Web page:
This Eulogy may very well be the most famous thing Mona Simpson will ever write. Reading it, I began to cry in the office – not loudly or anything, just sniffling in what I hoped was a covert manner. A few of my colleagues walked by, one of whom stared at my eyes and said, “Wow, you must have really bad allergies.”
“It’s this eulogy,” I said, my voice cracking.
“This eulogy. Steve Jobs’ sister wrote it for his memorial service.”
“Oh,” my colleague said. She is normally extremely chipper to the point of being robotic. A consummate HR professional, she hides her feelings behind a saccharine smile and soft, musical voice. It is hard to decide if her eyes glint from perpetual glee or if it’s the glare of her oval glasses. From the day we first met she had categorized me in the same way: I was an admin, hired to meet and greet. She was in HR, in charge of welcoming new hires. It was our job to smile incessantly. Never stop smiling. Ever. Who was this teary-eyed Betty?
She stepped back, suddenly looking uncomfortable. Her expression reminded me of the time I placed my dead grandfather’s hat on my superstitious cousin’s head. She looked at the screen, and then back at my red rimmed eyes. “Well, I’m uh, sorry for interrupting your…” her eyes scanned the ceiling for the right word, “…feeling.” She raised her voice several octaves and patted my desk, a strange gesture considering my arm was also right there. “Feel better!”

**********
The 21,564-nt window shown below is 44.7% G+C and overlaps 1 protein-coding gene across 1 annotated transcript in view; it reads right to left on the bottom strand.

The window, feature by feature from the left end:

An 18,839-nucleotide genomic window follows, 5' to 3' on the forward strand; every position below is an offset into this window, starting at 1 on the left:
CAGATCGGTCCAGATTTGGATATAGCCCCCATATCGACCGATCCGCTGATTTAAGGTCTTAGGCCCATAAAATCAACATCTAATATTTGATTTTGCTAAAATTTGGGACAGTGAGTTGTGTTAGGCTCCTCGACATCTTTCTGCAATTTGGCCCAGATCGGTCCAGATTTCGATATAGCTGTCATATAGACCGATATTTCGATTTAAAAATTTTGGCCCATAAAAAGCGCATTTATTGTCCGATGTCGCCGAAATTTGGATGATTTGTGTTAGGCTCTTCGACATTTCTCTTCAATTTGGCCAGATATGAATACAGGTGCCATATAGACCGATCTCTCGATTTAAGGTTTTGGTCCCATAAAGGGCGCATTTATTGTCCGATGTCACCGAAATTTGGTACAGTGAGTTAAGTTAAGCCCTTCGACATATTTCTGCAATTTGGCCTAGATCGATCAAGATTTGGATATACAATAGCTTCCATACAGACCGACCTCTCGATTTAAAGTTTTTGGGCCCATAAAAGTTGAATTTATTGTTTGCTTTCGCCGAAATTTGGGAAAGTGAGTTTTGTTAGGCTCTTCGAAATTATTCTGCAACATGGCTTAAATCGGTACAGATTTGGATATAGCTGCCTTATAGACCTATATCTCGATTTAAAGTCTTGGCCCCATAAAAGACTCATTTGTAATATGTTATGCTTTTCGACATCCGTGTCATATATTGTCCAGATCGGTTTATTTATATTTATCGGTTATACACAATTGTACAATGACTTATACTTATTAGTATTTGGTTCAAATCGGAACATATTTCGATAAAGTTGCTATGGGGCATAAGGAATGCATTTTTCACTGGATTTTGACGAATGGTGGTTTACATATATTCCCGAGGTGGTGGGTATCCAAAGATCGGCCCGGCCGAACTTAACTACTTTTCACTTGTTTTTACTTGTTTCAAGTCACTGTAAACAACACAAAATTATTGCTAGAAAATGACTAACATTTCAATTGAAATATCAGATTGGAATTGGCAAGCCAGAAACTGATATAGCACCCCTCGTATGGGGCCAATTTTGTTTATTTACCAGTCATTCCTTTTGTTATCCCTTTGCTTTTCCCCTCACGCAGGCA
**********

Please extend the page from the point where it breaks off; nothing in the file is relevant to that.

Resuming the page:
As she walked away, the coworker across the way turned around. She had overheard the conversation (as she always does) and stopped typing in order to give her two cents (as she also always does). A strange quiet ensued, the kind that follows after a fan suddenly stops whirring, or when you are asleep in the car until suddenly the engine stops because you’ve arrived at your destination. She turned over her shoulder and looked at me, her eyes squinting in a strange way, as though she were studying me.
“You are such a softy,” she said. I disliked her tone. There was, crouching beneath it the subtle implication that I was somehow weak.
“What?” I said, “I cry easily.” I was thinking, “Give me a break woman, it’s a eulogy. They’re supposed to be moving.”
I emailed the eulogy to a friend. “Oh my goodness it’s so good I’m crying,” I typed into the message box.
“What the hell are you doing reading eulogies at work?!?” she wrote back, “Crying doesn’t help with productivity, does it?”
Another coworker came up a few minutes later to look for someone. He stopped in front of my desk. My tears had dried, but my eyes were still rimmed red.
“You sick or something?” his voice was monotone, his face expressionless. Did I want to explain myself to him?
I thought of saying, “Yes, I’m sick,” or falling back on the allergies thing, but the pitcher with big ears was still there and she would undo whatever lie I supplied. “It’s this eulogy,” I said lamely.
“Jesus,” he said, then, not finding whom he was looking for, walked away.
Lesson of the day: there is no place for tears at work.